Another productive location in Mashpee is Johns Pond which offers yellow perch, chain pickerel, rainbow, brook and brown trout. However, because of contamination concerns questions related to contaminated groundwater seeping in from the old Otis airbase, there is a state Fish Consumption Advisory that suggests limits of public consumption to two meals of fish from Johns Pond per month and recommends that pregnant women abstain completely from eating fish from this source.

Mashpee-Wakeby ponds on the Falmouth/Mashpee line used to be stocked with chinook salmon until 1948 and anglers say remnants of those stocks continue to inhabit this body of water. This is a deep water pond (actually two conjoined ponds) with the deepest parts near ninety feet. Largemouth bass thrive here and canoes, kayaks and small skiffs prevail. Gamefish display excellent growth rates as sea run alewives travel in via the Mashpee River from Nantucket Sound. Largemouth bass and chain pickerel in Mashpee-Wakeby run bigger than average and anglers have tied into six pounds-plus white catfish. Shiners and PowerBaits are the lure de jour in the spring and artificials come into play later in summer and into the fall.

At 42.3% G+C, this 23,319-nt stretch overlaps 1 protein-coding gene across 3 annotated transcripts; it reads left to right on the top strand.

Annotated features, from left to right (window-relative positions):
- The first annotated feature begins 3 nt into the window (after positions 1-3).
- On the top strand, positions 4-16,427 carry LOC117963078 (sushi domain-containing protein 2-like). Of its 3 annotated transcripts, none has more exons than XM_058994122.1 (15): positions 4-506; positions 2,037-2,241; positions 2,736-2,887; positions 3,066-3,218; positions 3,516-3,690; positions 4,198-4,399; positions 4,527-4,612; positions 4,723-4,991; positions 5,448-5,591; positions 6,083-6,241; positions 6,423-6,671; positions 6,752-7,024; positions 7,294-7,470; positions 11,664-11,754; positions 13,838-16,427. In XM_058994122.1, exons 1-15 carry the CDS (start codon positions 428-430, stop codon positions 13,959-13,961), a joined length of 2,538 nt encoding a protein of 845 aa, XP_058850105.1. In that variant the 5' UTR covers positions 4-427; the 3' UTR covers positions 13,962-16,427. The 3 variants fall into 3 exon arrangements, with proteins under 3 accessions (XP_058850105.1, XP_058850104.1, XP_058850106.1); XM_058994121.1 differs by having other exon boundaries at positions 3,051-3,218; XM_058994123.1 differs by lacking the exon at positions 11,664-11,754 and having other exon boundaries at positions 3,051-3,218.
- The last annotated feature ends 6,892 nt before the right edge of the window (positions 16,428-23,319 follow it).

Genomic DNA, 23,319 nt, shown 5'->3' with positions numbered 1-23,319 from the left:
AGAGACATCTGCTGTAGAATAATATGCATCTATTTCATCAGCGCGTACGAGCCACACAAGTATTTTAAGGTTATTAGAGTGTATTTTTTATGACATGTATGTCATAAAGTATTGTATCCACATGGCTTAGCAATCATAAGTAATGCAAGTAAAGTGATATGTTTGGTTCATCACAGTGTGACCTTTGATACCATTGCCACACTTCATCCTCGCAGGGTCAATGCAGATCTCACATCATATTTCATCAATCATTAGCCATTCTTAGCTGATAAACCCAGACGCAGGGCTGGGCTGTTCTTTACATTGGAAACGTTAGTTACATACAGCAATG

The Brewster ponds offer some of the best freshwater action on the Cape. Long Pond is another relatively deepwater pond with a population of sea run alewives and the smallmouths are plentiful in the three to five pound range. Yellow perch tend to run bigger than usual as do chain pickerel. Long Pond was actually stocked by private parties with striped bass up until 1971 but there have been no recent reports of the presence of stripers currently.

Herring Pond in Eastham is stocked regularly with brook, brown and rainbow trout and the presence of alewives swimming in from Cape Cod Bay means bigger than average trout not to mention that the wash of tidal seawater alleviates some of the tendency to become acidic. Those alewives provide great forage for the resident brown trout which Cape anglers target for their size.